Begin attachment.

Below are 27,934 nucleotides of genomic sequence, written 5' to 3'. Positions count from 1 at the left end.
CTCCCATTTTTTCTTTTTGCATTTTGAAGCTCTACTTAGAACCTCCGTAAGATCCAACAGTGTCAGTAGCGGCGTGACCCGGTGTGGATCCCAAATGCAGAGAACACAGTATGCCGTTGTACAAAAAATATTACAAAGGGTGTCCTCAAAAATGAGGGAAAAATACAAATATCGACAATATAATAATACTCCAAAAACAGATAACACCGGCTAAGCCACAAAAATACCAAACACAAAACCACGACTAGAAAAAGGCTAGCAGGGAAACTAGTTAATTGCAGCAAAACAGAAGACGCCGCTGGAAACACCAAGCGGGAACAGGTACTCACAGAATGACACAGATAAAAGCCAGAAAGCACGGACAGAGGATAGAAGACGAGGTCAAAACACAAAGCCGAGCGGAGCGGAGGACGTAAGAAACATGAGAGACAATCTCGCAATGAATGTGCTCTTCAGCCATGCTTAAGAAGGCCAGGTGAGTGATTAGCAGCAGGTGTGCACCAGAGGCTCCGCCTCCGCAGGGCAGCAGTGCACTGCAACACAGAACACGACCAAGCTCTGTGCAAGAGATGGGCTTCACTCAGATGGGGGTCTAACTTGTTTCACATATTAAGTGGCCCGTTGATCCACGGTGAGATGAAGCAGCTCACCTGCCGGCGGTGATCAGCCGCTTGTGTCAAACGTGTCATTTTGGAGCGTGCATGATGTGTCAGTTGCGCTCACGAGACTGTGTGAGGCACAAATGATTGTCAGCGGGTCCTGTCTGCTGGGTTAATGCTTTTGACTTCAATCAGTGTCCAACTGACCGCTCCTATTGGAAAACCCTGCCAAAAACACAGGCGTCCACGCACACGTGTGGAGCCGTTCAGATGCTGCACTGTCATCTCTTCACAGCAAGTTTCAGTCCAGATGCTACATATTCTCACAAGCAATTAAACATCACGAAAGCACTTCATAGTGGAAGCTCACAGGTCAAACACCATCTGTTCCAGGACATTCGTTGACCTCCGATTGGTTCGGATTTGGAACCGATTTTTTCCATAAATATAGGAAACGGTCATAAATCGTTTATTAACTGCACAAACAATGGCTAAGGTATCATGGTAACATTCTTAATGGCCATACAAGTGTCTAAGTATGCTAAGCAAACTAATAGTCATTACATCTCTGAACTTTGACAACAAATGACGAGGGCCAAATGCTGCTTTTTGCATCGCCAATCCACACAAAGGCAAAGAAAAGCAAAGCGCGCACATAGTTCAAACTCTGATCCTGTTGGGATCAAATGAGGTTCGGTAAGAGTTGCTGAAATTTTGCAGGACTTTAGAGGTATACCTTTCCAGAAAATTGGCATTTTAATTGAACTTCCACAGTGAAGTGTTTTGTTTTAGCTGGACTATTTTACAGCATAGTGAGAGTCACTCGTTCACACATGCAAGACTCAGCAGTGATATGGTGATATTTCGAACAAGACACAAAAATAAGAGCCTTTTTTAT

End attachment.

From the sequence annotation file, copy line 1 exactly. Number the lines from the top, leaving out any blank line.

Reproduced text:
Below are 27,934 nucleotides of genomic sequence, written 5' to 3'. Positions count from 1 at the left end.